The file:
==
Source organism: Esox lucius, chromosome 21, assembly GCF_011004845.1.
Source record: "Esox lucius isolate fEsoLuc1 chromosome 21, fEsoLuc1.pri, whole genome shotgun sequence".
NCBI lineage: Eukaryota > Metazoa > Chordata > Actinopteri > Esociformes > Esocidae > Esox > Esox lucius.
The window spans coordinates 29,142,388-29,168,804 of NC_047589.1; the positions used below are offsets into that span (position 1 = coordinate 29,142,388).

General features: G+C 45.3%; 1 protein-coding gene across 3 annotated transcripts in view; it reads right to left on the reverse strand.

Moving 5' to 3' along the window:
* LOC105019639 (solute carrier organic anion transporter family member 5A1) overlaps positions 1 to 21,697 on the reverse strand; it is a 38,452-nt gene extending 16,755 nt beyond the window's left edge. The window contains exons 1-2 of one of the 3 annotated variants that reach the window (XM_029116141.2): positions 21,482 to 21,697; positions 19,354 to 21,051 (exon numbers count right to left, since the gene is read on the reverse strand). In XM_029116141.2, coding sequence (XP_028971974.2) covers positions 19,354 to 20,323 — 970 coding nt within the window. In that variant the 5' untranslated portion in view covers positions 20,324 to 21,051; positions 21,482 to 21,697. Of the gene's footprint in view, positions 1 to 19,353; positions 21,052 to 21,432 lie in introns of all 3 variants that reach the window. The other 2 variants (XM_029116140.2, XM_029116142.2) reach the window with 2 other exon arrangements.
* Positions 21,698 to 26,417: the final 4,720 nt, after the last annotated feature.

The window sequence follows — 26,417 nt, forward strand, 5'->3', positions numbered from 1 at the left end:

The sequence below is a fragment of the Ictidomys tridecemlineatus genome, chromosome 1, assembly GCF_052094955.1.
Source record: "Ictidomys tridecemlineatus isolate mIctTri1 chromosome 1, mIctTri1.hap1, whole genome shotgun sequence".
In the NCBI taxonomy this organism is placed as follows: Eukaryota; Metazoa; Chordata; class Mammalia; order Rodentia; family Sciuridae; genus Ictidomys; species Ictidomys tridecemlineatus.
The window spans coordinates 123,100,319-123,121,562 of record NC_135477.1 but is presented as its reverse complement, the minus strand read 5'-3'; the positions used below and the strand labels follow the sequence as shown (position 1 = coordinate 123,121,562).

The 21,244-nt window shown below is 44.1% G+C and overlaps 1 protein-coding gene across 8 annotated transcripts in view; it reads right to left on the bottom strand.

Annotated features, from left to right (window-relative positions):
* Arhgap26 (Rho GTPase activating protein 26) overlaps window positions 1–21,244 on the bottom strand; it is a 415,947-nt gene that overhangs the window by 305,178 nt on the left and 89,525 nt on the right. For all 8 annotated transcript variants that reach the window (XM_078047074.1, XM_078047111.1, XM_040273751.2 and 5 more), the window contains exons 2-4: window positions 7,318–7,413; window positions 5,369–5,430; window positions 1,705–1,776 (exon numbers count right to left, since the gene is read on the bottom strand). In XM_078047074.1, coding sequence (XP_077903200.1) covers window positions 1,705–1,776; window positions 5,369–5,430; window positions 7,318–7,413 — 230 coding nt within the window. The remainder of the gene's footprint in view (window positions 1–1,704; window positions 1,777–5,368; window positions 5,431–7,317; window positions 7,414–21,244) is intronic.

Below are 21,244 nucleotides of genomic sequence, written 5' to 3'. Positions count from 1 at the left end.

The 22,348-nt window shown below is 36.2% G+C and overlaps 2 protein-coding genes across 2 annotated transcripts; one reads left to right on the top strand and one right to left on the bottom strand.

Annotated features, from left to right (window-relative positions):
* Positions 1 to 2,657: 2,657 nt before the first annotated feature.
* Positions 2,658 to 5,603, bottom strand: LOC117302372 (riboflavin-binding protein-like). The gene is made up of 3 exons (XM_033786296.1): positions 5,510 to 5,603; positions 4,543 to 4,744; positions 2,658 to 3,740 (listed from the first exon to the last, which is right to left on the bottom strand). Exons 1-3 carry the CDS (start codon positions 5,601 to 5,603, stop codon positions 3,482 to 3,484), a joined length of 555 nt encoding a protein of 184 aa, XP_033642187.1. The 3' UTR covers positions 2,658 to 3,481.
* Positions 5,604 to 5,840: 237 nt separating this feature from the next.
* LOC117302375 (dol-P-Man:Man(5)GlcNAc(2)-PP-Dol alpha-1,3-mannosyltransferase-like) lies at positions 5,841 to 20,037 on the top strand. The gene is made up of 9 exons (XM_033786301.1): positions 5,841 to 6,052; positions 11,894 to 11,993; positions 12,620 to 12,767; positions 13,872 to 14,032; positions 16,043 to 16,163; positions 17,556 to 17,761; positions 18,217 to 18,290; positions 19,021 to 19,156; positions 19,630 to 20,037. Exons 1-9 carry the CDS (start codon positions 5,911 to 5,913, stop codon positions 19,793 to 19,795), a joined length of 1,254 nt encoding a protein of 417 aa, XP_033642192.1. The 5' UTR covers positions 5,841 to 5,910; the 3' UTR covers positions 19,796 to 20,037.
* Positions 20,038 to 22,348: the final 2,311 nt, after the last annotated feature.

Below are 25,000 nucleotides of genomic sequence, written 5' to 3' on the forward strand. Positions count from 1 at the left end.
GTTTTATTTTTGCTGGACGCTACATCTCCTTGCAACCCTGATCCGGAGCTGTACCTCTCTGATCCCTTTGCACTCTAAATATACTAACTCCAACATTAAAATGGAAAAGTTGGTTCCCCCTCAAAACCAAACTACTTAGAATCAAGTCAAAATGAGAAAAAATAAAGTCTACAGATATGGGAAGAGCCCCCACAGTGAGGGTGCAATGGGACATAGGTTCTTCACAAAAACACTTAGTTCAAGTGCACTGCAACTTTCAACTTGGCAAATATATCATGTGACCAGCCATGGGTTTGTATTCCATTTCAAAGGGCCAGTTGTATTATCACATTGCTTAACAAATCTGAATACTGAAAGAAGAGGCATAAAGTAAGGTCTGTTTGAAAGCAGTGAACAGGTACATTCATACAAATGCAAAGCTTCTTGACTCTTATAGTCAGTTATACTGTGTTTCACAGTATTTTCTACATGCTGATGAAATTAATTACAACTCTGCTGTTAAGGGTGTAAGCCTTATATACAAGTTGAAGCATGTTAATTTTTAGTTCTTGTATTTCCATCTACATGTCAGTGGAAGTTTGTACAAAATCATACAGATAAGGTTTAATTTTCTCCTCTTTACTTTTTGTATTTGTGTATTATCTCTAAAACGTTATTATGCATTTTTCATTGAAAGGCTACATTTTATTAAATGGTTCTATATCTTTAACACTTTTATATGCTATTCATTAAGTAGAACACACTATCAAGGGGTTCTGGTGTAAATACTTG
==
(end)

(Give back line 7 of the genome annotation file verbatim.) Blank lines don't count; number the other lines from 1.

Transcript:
* LOC105019639 (solute carrier organic anion transporter family member 5A1) overlaps positions 1 to 21,697 on the reverse strand; it is a 38,452-nt gene extending 16,755 nt beyond the window's left edge. The window contains exons 1-2 of one of the 3 annotated variants that reach the window (XM_029116141.2): positions 21,482 to 21,697; positions 19,354 to 21,051 (exon numbers count right to left, since the gene is read on the reverse strand). In XM_029116141.2, coding sequence (XP_028971974.2) covers positions 19,354 to 20,323 — 970 coding nt within the window. In that variant the 5' untranslated portion in view covers positions 20,324 to 21,051; positions 21,482 to 21,697. Of the gene's footprint in view, positions 1 to 19,353; positions 21,052 to 21,432 lie in introns of all 3 variants that reach the window. The other 2 variants (XM_029116140.2, XM_029116142.2) reach the window with 2 other exon arrangements.